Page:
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Training Tips by Andrea

For Intermmediates

1) Learning to tell your leads

Well, you have progressed past getting to know your horse and basic horsemanship, Good Job!! Now it is time to progress into more complicated things like learning to tell what lead your horse is on…

First let me explain what a correct lead is… when cantering/loping your horse is on “a lead” meaning he is leading with one front leg or the other. We have shortened this to the word leads. Now, how can you tell if your horse is on the correct lead? This is simple, you can tell what leg your horse is extending out farthest, by watching his shoulders and he will feel more comfortable and it should be a two beat rhythm. Try studying your horse’s shoulders and watch the way they move, and put your horse into a canter/lope and glance down, you should see his inside shoulder going forward. This takes practice, but if you do soon you will know how to tell if your horse is on the correct lead, and well on your way being a great team with your Equine Partner.

2) Learning your Diagonals for the English Rider

So many times, I will have a rider tell me “ I just can’t seem to get my diagonals”. It is easier than you may think!  When riding English, you have an advantage, the front end is easier to see, thus meaning their shoulders.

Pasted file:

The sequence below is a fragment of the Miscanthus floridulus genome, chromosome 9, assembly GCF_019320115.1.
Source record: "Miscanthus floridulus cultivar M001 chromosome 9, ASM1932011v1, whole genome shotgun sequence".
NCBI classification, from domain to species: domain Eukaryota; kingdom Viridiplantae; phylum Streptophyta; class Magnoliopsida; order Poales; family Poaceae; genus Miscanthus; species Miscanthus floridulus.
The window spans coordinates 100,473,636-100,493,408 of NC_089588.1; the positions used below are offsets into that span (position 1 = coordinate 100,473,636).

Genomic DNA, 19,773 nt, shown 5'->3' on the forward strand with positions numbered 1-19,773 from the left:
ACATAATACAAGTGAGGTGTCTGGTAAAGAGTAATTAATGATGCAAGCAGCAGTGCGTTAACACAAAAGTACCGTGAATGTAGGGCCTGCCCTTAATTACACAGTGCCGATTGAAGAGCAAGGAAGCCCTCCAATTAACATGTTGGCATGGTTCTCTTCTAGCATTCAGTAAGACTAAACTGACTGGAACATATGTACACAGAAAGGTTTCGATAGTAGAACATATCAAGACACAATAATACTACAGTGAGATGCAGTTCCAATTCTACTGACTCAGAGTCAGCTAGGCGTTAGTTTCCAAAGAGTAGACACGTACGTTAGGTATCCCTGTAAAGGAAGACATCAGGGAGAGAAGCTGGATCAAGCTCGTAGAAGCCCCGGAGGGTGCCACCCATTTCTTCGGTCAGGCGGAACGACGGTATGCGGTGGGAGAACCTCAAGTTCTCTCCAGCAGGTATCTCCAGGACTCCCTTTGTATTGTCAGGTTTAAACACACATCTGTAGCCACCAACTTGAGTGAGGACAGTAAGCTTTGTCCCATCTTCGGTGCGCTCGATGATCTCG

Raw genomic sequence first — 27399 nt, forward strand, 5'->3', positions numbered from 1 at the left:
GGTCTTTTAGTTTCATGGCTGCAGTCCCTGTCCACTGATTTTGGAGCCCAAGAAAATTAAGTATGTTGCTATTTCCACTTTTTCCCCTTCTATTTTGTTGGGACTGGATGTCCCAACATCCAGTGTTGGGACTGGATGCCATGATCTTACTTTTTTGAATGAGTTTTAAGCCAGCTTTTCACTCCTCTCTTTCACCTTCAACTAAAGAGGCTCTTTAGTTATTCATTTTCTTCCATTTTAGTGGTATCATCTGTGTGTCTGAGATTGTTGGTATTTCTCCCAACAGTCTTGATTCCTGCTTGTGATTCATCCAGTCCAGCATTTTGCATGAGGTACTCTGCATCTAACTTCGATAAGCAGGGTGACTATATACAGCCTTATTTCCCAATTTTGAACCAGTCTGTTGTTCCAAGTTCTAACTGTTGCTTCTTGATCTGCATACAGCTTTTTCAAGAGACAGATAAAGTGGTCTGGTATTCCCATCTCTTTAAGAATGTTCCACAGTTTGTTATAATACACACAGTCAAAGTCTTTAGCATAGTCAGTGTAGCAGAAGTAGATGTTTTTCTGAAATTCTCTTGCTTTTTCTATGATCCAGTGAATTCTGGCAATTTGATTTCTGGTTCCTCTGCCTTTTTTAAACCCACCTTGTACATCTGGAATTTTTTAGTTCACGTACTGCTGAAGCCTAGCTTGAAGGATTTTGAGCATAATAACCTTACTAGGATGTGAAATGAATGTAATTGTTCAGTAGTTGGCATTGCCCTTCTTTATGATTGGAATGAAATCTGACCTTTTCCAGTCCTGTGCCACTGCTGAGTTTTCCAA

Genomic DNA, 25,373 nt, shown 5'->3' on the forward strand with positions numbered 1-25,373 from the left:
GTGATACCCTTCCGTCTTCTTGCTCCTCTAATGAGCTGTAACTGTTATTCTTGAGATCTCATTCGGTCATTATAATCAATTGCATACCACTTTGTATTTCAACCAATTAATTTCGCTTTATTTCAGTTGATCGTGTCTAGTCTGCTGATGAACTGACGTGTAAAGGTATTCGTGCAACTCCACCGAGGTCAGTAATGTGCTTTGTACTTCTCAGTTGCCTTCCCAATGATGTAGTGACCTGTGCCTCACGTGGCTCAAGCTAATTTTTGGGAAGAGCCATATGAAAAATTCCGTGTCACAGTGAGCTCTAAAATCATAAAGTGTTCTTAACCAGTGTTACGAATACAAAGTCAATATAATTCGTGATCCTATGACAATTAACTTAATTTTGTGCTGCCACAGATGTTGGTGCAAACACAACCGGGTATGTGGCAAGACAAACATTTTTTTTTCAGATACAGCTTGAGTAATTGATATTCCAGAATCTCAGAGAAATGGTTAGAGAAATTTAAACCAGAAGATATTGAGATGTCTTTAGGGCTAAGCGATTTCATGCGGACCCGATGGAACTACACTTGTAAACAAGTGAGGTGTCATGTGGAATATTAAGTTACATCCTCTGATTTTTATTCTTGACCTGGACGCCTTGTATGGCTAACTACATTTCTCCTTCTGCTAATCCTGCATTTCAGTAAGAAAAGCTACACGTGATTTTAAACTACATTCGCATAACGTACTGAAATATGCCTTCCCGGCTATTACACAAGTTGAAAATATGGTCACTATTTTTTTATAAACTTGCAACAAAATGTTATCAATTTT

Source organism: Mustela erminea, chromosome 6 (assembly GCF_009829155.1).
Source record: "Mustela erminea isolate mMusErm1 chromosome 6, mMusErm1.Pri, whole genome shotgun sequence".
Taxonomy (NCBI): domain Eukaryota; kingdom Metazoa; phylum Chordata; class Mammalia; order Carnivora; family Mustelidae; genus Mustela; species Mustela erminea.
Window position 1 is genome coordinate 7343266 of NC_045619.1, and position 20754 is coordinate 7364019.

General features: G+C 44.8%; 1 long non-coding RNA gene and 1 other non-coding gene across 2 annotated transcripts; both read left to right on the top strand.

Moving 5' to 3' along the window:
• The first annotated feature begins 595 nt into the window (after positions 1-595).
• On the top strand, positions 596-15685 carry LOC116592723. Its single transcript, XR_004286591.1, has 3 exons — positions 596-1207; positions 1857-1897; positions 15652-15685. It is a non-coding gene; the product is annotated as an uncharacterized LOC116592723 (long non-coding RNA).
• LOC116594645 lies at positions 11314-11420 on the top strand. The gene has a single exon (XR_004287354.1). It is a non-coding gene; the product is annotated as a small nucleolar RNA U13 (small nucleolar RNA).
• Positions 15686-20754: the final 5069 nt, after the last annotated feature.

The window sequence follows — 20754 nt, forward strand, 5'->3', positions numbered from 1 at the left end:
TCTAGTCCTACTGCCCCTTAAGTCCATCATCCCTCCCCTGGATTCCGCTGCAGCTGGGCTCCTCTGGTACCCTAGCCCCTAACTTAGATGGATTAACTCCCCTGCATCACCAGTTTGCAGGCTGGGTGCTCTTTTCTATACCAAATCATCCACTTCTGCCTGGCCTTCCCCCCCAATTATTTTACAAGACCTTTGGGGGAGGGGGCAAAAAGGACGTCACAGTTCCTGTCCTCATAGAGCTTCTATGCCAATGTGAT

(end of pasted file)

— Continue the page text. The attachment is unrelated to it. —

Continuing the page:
Now we both know you have already been told NOT to always look down, to keep your head up and watch where you are going, but for this you are going to look down, sit while you trot and study your horses shoulders.  Watch for the outside shoulder to extend farther out, when that outside shoulder goes out you go up!!! Then practice timing with the correct diagonal, then I want you to practice picking up the WRONG diagonal and sitting two strides and changing to the correct one. Then I want you to NOT look down, but pick up the correct diagonal, if you should not pick the correct one up switch to the correct one and try again, soon you will feel the correct diagonal and at this point you will rarely pick up the wrong one!

Try to keep in mind it is ALWAYS important to be able to sit to the trot… this will help you feel your horses movement! If you keep at it you will be a diagonal pro…so to speak, and have fun!!!



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Last Updatead 3/24/03